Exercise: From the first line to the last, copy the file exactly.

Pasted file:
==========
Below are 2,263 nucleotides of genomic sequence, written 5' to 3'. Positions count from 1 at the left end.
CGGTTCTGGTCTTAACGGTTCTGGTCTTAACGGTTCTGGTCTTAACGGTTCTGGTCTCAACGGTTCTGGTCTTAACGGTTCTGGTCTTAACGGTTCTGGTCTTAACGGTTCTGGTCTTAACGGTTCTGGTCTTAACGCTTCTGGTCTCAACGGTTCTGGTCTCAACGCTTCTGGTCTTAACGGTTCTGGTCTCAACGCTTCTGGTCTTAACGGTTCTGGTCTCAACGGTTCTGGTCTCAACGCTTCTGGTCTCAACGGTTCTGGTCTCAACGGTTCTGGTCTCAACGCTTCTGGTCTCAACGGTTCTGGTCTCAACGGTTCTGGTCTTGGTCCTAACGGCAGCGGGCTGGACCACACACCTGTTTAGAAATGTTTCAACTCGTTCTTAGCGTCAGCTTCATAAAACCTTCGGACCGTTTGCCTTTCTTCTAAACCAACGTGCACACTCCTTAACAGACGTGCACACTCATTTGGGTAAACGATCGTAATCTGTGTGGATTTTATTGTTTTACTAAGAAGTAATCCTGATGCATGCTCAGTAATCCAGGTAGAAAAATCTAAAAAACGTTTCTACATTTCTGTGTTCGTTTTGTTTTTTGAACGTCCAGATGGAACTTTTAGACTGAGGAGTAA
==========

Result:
Below are 2,263 nucleotides of genomic sequence, written 5' to 3'. Positions count from 1 at the left end.
CGGTTCTGGTCTTAACGGTTCTGGTCTTAACGGTTCTGGTCTTAACGGTTCTGGTCTCAACGGTTCTGGTCTTAACGGTTCTGGTCTTAACGGTTCTGGTCTTAACGGTTCTGGTCTTAACGGTTCTGGTCTTAACGCTTCTGGTCTCAACGGTTCTGGTCTCAACGCTTCTGGTCTTAACGGTTCTGGTCTCAACGCTTCTGGTCTTAACGGTTCTGGTCTCAACGGTTCTGGTCTCAACGCTTCTGGTCTCAACGGTTCTGGTCTCAACGGTTCTGGTCTCAACGCTTCTGGTCTCAACGGTTCTGGTCTCAACGGTTCTGGTCTTGGTCCTAACGGCAGCGGGCTGGACCACACACCTGTTTAGAAATGTTTCAACTCGTTCTTAGCGTCAGCTTCATAAAACCTTCGGACCGTTTGCCTTTCTTCTAAACCAACGTGCACACTCCTTAACAGACGTGCACACTCATTTGGGTAAACGATCGTAATCTGTGTGGATTTTATTGTTTTACTAAGAAGTAATCCTGATGCATGCTCAGTAATCCAGGTAGAAAAATCTAAAAAACGTTTCTACATTTCTGTGTTCGTTTTGTTTTTTGAACGTCCAGATGGAACTTTTAGACTGAGGAGTAA